>From: "Mark Plus" <email@example.com>
>by William L. Anderson
>[Posted April 3, 2001]
>One of the things that seems to be "understood" in this
>sustainable-growth movement is that a price system is meaningless.
>Prices, in the minds of these planners, are simply arbitrary
>obstacles to a better life for people. In reality, of course, the
>outcomes of policies that ignore the price system are higher
>prices and a lower standard of living.
I don't think that this is what they "understand" at all. I believe
what they are saying is that the current market system ignores
costs that would reduce it's profits. In other words they are not
paying the real world costs at all.
>In a free market, prices reflect the demand for a product and its
>relative scarcity. As competent economists long have noted, prices
>determine the direction of the market, what will be produced, and
>how much will be produced. Prices also reflect who is willing to
>give up the most for these goods. Eliminate a price system, and it
>is the economic equivalent of a ship trying to sail without a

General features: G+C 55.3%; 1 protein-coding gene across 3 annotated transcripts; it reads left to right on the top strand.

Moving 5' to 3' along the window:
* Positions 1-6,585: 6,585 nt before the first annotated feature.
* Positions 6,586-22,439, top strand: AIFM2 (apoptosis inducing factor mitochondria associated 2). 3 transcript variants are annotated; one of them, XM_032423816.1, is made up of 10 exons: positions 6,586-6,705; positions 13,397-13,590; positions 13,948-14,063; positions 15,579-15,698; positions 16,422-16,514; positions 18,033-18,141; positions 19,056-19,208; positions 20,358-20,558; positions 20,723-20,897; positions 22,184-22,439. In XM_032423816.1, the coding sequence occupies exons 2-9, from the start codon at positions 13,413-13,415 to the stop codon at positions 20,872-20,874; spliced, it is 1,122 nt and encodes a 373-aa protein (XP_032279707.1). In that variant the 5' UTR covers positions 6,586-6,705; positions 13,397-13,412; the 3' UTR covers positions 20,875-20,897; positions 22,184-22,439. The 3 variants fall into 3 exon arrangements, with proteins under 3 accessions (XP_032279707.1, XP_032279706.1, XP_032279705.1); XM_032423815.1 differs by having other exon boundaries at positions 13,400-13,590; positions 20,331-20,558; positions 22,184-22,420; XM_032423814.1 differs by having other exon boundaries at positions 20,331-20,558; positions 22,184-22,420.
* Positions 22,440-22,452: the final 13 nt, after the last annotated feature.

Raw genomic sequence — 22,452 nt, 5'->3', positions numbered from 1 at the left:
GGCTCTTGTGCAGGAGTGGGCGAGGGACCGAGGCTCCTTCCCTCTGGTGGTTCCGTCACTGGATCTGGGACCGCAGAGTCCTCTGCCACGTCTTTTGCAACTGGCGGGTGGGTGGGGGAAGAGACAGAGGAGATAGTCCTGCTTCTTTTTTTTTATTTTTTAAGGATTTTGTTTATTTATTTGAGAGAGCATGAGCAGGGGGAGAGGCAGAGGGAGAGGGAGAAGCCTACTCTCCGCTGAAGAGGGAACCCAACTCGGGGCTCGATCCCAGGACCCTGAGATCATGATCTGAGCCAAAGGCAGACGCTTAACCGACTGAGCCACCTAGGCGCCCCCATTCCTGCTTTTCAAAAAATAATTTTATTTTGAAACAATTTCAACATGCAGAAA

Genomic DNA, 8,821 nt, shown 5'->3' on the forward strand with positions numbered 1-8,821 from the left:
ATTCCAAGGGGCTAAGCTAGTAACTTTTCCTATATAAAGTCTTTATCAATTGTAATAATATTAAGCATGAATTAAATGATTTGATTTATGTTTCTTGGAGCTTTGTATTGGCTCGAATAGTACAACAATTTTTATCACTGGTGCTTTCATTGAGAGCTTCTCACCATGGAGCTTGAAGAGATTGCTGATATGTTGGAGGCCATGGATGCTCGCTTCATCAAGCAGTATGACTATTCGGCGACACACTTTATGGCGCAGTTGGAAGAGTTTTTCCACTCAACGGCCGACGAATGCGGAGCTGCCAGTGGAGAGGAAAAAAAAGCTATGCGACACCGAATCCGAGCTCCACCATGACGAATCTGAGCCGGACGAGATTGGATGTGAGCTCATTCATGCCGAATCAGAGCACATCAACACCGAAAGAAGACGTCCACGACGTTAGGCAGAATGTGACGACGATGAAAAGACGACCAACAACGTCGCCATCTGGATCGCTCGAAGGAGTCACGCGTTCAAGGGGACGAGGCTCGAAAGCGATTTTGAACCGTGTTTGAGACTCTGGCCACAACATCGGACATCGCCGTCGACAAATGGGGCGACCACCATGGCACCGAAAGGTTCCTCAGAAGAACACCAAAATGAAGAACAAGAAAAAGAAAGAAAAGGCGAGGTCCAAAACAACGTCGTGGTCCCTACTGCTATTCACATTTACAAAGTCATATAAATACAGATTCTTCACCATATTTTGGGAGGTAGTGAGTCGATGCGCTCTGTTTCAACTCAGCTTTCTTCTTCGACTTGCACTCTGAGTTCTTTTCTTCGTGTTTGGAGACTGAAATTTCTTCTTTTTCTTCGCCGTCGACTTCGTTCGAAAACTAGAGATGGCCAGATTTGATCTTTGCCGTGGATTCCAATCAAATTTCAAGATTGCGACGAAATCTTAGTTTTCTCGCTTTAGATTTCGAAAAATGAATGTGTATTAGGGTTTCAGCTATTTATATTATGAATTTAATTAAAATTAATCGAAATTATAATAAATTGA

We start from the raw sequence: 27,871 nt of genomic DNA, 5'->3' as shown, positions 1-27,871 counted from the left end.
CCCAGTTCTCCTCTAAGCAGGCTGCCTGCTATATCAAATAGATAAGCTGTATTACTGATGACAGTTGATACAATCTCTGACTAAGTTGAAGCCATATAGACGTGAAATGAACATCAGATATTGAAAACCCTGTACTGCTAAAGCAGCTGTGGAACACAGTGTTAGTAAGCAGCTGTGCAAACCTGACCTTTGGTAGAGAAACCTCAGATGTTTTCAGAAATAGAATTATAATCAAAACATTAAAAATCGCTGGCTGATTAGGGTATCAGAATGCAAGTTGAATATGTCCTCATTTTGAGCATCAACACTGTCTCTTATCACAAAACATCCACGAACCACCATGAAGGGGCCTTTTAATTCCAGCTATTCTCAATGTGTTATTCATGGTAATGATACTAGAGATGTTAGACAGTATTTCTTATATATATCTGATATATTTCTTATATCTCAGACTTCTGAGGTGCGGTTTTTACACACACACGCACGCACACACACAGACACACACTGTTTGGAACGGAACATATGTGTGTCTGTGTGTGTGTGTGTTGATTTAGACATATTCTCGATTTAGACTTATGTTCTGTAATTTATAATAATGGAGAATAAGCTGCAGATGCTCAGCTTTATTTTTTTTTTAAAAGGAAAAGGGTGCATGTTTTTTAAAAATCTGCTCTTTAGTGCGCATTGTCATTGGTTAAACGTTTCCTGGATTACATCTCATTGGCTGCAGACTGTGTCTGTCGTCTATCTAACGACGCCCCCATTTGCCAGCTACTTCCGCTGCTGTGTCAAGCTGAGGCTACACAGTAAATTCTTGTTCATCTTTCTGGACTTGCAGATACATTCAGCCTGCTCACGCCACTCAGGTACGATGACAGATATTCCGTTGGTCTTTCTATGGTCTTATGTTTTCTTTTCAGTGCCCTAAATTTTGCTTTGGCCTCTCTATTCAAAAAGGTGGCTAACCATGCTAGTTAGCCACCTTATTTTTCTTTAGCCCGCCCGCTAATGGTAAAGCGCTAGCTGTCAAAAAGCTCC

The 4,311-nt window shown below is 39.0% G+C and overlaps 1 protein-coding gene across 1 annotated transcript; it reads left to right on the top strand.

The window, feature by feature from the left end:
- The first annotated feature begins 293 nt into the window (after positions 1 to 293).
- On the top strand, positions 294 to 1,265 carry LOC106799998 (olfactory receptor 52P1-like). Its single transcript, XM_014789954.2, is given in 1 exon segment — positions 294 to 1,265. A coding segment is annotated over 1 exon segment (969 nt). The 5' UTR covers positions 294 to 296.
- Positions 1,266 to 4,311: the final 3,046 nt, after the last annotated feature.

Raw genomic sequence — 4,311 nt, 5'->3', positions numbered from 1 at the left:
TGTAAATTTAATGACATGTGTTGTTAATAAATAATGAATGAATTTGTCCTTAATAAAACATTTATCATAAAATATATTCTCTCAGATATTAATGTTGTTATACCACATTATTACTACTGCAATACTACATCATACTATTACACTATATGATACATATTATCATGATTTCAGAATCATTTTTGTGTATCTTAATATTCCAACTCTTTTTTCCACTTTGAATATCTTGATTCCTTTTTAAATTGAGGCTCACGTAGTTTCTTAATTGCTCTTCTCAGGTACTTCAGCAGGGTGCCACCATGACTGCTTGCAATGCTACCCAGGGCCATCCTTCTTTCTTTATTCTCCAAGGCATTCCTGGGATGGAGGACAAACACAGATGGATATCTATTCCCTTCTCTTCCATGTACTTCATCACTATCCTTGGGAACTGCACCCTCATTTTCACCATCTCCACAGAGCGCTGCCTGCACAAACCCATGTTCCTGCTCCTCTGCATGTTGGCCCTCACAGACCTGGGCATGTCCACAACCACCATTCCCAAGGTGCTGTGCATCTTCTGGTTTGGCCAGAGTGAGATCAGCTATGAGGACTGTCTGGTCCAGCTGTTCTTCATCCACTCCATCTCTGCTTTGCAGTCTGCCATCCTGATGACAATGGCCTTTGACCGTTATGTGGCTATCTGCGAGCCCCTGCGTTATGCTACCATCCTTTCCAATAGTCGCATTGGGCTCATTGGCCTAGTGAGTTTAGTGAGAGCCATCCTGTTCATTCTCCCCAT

>rudder. What remains is chaos.
Agreed, but since the market is reluctant to pay all the costs
involved, this leaves a niche for government.
>A free-market system permits the relative scarcities of goods to
>be brought in line with the demand for them. The system deals not
>only with the present but also with the future. Without prices, it
>is inevitable that a good will be either over- or underutilized.
>There really is no middle ground.
The current market deals in a much shorter timeframe than is
currently socially acceptable.
>Ludwig von Mises understood well the chaos that erupts when
>government attempts to take control of those processes that are
>best left to private property and markets. Socialism, he said, is
>a poor substitute for the free market, and it will quickly break
>Those who would advocate sustainable development claim that the
>free market does not adequately differentiate between present and
>future needs. Conversely, those same advocates hold that they
>possess clairvoyance when it comes to understanding the future.
With the creation of futures, some of these issues are being
addressed. I would argue that it makes good economic sense to have
a much greater timeframe involved.
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